Ground control has been receiving mysterious transmissions from the three remaining residents of the Solaris space station. When cosmonaut and psychologist Kris Kelvin is dispatched to investigate, he experiences the same strange phenomena that afflict the Solaris crew, sending him on a voyage into the darkest recesses of his consciousness. With “Solaris,” the legendary Russian filmmaker Andrei Tarkovsky created a brilliantly original science-fiction epic that challenges our conceptions about love, truth, and humanity itself. Critic Philip Lopate writes: “We know that Tarkovsky had seen Kubrick’s ‘2001: A Space Odyssey’ (1968) and disliked it as cold and sterile. Still, hindsight allows us to observe that the two masterworks are more cousins than opposites. Both set up their narratives in a leisurely, languid manner, spending considerable time tracking around the space sets; both employ a widescreen mise-en-scène approach that draws on superior art direction; and both generate an air of mystery that invites countless explanations.”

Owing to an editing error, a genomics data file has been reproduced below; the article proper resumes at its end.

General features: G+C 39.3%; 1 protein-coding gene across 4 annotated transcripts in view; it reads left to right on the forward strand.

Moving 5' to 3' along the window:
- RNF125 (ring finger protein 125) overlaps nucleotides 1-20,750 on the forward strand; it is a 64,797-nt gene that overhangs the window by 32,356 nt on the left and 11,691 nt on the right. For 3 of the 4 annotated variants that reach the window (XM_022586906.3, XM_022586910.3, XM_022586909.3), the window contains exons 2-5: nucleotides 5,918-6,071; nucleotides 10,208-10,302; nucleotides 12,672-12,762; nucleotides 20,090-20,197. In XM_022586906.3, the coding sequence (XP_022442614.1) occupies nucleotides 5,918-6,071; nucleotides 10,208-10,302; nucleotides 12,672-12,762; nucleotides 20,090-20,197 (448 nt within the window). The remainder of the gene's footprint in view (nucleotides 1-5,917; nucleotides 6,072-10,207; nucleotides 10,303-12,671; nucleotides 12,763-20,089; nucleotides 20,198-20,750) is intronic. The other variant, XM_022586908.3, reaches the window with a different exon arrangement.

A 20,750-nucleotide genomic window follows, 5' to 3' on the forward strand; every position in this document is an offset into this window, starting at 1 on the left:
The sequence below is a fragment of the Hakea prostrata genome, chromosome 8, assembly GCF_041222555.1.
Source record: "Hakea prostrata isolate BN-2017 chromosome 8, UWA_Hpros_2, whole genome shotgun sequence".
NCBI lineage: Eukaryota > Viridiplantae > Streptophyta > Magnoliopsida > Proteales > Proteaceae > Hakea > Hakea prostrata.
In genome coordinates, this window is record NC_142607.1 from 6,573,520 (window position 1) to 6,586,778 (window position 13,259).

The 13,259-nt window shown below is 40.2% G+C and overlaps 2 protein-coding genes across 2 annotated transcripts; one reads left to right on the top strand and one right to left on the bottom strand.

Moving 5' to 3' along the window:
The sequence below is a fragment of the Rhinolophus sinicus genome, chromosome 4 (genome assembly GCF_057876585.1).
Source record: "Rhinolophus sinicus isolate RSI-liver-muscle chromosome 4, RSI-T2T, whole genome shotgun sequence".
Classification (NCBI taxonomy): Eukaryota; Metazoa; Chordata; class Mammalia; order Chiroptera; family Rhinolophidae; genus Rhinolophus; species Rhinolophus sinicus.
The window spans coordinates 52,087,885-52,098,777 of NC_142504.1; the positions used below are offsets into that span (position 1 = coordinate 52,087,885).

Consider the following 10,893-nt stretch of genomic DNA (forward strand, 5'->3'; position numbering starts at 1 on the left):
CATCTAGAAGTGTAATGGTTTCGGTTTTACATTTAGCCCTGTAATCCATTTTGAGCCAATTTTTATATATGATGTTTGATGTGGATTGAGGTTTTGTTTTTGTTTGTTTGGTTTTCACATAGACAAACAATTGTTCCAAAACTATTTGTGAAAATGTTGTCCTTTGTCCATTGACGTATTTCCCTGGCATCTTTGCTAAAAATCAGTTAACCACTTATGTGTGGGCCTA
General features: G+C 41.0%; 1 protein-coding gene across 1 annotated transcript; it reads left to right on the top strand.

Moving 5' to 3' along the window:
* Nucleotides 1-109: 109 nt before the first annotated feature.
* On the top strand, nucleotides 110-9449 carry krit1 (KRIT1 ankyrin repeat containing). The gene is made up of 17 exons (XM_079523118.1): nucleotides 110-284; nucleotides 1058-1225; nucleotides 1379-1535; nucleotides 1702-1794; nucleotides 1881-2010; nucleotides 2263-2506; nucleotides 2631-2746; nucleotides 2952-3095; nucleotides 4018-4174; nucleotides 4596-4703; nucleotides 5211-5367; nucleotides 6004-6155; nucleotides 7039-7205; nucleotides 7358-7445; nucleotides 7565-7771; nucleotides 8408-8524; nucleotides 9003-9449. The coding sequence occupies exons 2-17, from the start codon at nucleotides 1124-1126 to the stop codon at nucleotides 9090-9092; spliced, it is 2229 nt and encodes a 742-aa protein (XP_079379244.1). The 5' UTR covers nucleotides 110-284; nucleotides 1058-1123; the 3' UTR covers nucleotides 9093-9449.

Intro and discussion by Robert Garrick, attorney, former contributor to the davekehr.com film blog, and contributor to Cinema St. Louis’ The Lens film blog.